... ... and BaWham!!!!
Next dilemma, another let down or disappointment, another speed bump. It made my head spin.

There were days where I definitely felt like superwoman. I had even made jokes about being a superhero. Then There Were the Days I cried myself to sleep. I think even superheroes need a break they just never showed that on TV.
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I have been a caregiver for 15 years now. My father, my brother and my mother have each died in my arms; my husband with dementia remains. I did have a breakdown (mental exhaustion due to caregiving was the neurologist’s official diagnosis) in 2015. My husband went to a nursing home while I recouped and he rehabbed from 3 major surgeries in 11 months. He has been back home now for 14 months. I go along, whistling in the dark, “I’ve got this”, for about 3-4 weeks, then I realize I am walking on thin ice again. I go back and forth, almost losing it then regrouping. I have no idea when that day will come, again, when I am useless to him and to myself. Maybe he will go to heaven before my brain gives out on me again. It took 18 months to regain my senses fully. Caregiving can be hell on earth. It was easier to care for my parents and brother simultaneously than it has been to take care of my husband.
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Having cared for elderly parents for years and a prickly, constantly ill DH....yeah, I was Wonder Woman for a few years.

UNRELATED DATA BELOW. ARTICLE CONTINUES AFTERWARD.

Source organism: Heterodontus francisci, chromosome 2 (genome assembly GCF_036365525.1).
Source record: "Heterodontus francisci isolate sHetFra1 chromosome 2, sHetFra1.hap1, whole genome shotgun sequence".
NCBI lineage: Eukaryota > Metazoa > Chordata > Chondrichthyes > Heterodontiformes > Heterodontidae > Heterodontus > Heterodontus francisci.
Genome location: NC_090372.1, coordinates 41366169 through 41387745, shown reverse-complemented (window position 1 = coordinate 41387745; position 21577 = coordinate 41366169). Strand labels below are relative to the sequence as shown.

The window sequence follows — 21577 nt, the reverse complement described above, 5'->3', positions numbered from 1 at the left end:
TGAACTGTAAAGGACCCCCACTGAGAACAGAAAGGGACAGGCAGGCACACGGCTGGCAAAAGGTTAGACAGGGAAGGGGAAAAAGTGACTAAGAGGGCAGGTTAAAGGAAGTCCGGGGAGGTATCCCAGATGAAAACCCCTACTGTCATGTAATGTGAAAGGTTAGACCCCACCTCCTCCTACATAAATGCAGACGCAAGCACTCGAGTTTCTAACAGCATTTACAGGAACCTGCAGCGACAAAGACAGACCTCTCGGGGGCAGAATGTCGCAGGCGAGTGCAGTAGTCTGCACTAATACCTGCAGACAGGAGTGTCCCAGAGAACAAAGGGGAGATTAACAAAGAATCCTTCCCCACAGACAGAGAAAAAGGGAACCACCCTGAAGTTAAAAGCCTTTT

12 years after all the CH began, I am wiped out. Emotionally, I cry all the time, I am overly sensitive to everything and my DH is not doing well--and I don't know if I am distraught with the thought he may not live a lot longer or relieved that he may be choosing early death (2 heart attacks and refusing to be compliant in his post op therapy)......

I don't know if I can. The train was hasn't been on the tracks in years!!
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It's like the little engine that could - I think I can, I think I can, I know I can, I know I can... hey, who the heck tore up the tracks...... @%$#&... 💣 💥 !!
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SuperGirl, I had always pride myself with having excellent logistical skills.

The time I set up for my parents to have caregivers in the house to help them out. I found a great nice caregiving Agency, interviewed them while my Mom was still in the hospital after a really bad fall, the Agency interviewed me and tour the house. Lot of paperwork.

Everything was set up like clockwork, schedules were in place. Then on the third day, my Mom shooed the caregiver out because Mom caught the caregiver cleaning Mom's refrigerator. Oh dear, we have a problem in the room, and it is Mom. Dad liked the caregivers, so he and Mom would clash over this idea.

Then I had to sit at my home on pins and needles, getting very little sleep due to worry, etc. I was a senior myself, so any hands-on care was out of the question. So why did I think this was going to be simple? Mainly because I never envisioned my parents becoming a risk. I never got to see my grandparents age, so this was new territory for me.